For runners of every level looking to take the next step in their training, Build Your Running Body presents a breakthrough exercise plan that goes beyond the conventional pursuit of mileage. The best way to improve our personal bests, run more comfortably, and reduce injury is to target all the components that go into each step we take: muscles, connective tissue, the cardiovascular system, the nervous system, hormones, the brain, and more.
This illustrated training manual shows us how, with step-by-step photo instruction and exercise regimens fine-tuned to individual skill levels. Featuring a wide-ranging slate of over 150 workouts—from weightlifting and cross-training to resistance exercises and plyometrics—as well as a nutrition guide with dozens of recipes to help speed recovery and cement endurance gains, Build Your Running Body presents the ultimate program for runners seeking whole-body fitness.
Pete Magill is a 55-year-old masters runner and coach, co-author of the book Build Your Running Body (The Experiment, 2014) and author of the soon-to-be published book The Born Again Runner, and creator of the SPEEDRUNNER training system. He lives in South Pasadena and competes for the Cal Coast Track Club.
Magill has coached at the youth, high school, open, and masters levels. Over the past decade, he’s led his Southern California clubs to 19 masters national championships in cross country and road racing. He’s won the individual title in six masters national cross country championships, holds five American age group records, and is the oldest American to break 15:00 for 5K, running 14:45 for 5000 a few months before turning 50.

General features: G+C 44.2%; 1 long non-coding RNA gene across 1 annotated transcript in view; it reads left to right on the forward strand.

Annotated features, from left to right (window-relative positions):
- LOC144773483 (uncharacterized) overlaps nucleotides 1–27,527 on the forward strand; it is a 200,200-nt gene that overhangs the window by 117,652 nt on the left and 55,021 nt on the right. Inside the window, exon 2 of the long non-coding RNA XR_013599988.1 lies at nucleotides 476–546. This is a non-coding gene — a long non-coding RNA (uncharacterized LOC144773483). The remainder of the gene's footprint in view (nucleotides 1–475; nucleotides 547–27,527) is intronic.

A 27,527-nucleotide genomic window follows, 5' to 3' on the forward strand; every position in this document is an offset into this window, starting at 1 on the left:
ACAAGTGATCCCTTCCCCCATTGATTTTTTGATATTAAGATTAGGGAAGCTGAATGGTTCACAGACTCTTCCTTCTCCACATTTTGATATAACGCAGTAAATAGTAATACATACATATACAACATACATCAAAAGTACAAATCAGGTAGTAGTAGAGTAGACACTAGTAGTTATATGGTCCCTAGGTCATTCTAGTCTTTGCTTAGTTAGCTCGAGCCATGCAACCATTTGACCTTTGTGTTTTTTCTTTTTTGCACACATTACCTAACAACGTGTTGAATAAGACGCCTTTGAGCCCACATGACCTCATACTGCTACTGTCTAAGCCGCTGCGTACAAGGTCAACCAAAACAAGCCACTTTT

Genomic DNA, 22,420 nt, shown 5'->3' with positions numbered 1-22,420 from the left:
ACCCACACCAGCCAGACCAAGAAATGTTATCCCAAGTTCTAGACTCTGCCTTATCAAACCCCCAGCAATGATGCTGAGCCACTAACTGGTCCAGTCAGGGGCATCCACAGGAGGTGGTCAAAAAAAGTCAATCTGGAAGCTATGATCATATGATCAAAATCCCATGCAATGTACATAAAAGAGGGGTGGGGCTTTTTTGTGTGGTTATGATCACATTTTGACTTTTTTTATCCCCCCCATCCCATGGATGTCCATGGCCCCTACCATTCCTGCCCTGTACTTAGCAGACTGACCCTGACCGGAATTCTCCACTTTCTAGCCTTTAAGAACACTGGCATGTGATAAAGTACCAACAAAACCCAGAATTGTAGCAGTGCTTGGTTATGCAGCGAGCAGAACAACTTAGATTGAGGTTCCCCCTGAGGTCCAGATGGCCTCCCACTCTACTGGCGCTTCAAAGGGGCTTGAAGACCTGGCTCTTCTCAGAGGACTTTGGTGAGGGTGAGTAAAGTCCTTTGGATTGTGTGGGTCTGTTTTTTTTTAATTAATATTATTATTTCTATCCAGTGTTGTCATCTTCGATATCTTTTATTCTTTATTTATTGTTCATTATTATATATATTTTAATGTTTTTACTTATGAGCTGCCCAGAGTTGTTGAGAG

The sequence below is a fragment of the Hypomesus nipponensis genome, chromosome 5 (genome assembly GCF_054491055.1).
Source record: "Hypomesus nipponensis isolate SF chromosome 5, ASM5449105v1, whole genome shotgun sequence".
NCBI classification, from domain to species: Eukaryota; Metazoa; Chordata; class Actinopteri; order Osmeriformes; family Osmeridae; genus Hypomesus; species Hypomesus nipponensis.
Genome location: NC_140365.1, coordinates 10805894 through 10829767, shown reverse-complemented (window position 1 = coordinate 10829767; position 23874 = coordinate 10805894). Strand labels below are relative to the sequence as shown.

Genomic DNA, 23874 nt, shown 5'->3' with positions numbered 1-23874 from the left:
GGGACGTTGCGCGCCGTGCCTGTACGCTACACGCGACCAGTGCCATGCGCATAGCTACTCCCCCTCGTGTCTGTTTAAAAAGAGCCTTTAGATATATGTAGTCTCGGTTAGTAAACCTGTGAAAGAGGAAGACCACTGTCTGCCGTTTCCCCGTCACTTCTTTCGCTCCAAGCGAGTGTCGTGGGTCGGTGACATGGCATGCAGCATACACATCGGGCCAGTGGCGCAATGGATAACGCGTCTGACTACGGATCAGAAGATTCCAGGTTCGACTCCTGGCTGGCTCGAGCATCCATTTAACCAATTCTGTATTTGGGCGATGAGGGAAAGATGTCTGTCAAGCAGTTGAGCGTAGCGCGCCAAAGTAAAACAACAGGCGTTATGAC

The Build Your Running Body training approach is based upon a simple premise: If you want to become a better runner, you must begin by building a better running body.
And how do we do that?
Just as weightlifters target muscle groups, we runners need to target the individual components of our running body. Specificity in training is the key to running fitness.
Some of our running components are easy to identify: muscles, nerves, connective tissue, and the cardiovascular system. Some are more elusive, like hormones and our brain’s regulation of effort.
Once a component is identified, we target it with a workout designed specifically to produce maximum improvement in that component.
By isolating each component, two things happen: We train the component to 100 percent of its potential, and we don’t waste energy overtraining our entire body in hopes of achieving the same effect. The result is a variety of workouts–from distance runs to speedwork to resistance training, plyometrics, and form drills–that maximizes the benefit of each training session and leads to top fitness and performance.
Improved running performance and whole-body fitness aren’t unsolved mysteries. Coaches, athletes, and exercise physiologists have been working on both for decades. The trick lies in utilizing advances in training to realize each runner’s personal fitness goals. While it’s tempting to embrace magic bullet solutions (to believe that success can be had by running barefoot, counting your strides, or embracing a fad diet), the truth is that your body is an incredibly complex biological machine with hundreds of working parts, and good training demands that you target all of them.